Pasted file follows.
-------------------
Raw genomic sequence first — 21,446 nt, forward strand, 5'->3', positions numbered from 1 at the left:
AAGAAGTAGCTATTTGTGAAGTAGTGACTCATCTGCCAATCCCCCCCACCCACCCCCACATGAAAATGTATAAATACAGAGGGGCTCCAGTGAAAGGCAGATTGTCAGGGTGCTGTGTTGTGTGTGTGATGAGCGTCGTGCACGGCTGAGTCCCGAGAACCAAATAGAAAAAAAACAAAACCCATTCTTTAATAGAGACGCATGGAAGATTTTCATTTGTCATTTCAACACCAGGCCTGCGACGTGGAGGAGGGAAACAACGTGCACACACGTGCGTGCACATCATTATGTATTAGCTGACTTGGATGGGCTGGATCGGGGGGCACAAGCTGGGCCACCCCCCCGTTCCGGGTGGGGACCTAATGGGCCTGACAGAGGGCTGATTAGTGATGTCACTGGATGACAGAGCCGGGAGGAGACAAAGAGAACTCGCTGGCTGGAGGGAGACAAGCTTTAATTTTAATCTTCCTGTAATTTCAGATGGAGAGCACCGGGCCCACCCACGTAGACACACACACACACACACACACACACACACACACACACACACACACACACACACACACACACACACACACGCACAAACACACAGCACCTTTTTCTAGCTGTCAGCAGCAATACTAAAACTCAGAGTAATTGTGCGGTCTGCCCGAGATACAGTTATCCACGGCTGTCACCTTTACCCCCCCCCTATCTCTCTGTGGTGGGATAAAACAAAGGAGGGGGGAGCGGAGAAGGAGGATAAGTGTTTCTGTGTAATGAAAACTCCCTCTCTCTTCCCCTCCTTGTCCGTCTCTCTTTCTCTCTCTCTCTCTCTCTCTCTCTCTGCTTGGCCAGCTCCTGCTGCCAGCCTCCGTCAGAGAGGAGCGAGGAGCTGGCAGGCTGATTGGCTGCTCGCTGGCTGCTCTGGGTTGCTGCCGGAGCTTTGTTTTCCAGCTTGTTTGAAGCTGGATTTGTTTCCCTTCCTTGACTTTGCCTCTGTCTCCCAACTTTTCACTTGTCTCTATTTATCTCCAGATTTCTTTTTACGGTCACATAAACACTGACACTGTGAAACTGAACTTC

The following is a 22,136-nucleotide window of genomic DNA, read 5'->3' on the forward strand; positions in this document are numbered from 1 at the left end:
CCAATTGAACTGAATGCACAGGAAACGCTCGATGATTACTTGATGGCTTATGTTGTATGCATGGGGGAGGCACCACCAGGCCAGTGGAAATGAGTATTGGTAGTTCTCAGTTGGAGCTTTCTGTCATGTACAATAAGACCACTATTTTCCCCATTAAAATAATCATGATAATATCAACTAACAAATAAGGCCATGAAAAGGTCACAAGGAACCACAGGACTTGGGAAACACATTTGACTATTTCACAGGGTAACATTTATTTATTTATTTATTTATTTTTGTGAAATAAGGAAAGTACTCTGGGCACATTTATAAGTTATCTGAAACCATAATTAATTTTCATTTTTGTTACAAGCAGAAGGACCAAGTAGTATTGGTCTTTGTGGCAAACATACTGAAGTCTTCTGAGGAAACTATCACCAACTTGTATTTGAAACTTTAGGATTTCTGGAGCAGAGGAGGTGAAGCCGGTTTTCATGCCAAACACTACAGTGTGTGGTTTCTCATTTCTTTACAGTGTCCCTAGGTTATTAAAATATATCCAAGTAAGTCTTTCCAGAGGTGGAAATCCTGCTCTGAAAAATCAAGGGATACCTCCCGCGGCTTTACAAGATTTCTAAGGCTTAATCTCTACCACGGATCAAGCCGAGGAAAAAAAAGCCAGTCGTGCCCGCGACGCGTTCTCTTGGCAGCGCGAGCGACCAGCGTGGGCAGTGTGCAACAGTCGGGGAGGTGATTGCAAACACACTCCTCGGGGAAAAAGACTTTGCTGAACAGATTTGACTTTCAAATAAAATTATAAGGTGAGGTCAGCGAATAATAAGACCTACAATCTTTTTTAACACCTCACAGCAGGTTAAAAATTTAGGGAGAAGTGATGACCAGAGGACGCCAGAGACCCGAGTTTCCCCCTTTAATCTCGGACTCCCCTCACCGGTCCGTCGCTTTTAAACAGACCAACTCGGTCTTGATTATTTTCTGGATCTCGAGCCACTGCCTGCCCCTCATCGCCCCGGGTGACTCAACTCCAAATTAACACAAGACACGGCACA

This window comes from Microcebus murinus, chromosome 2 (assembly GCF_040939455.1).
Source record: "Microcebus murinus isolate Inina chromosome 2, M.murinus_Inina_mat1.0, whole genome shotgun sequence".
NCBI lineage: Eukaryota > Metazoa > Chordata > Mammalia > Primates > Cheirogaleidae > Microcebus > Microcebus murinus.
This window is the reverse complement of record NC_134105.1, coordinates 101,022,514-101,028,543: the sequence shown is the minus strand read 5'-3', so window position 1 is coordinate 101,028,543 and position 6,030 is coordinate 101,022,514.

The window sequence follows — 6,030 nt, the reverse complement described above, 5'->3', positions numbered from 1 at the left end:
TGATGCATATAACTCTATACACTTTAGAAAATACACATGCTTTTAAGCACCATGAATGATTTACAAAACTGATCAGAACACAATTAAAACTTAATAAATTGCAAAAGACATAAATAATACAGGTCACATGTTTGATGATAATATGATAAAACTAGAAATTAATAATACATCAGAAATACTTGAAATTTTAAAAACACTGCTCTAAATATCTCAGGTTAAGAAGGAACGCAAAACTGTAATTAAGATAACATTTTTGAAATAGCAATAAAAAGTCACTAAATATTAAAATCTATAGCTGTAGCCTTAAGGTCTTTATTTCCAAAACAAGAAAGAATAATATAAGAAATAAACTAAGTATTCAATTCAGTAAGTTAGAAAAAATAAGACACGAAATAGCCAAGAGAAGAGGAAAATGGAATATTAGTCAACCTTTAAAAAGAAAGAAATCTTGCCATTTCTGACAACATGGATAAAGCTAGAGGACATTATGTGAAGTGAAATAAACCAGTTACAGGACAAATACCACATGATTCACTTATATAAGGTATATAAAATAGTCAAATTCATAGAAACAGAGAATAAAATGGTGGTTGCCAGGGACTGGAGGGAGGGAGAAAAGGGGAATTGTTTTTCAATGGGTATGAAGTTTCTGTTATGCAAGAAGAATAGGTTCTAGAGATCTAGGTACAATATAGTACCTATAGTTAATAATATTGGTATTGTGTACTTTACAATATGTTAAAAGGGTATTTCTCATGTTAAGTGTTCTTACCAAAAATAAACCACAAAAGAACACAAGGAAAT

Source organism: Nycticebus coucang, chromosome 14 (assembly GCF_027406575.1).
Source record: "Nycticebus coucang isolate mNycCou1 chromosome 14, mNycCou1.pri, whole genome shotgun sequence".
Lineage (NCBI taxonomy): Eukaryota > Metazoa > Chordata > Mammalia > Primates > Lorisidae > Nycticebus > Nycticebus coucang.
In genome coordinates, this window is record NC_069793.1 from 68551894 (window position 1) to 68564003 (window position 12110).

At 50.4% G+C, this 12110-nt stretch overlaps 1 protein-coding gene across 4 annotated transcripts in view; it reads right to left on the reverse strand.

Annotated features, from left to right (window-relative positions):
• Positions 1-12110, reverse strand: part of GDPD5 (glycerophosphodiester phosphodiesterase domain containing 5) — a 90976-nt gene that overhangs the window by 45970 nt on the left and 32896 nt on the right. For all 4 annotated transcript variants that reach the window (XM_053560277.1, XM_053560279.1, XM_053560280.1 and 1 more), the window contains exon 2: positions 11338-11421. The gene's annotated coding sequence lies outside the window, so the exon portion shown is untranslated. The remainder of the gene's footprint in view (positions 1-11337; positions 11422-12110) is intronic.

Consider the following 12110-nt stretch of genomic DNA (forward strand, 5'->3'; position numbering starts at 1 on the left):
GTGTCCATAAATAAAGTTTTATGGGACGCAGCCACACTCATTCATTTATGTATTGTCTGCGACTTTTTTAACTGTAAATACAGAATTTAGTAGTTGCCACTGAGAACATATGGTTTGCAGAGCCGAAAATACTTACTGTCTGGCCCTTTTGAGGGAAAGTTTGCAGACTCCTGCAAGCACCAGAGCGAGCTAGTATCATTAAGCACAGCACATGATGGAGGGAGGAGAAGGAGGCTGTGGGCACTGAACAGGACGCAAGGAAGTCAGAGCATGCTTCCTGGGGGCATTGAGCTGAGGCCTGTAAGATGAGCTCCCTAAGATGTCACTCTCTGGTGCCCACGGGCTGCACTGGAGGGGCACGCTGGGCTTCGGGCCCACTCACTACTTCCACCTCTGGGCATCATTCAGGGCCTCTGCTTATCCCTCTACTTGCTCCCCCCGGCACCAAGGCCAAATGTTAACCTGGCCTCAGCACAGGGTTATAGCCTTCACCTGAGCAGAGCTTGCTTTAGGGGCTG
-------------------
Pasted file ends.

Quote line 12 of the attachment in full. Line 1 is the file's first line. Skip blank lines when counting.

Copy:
Source record: "Nycticebus coucang isolate mNycCou1 chromosome 14, mNycCou1.pri, whole genome shotgun sequence".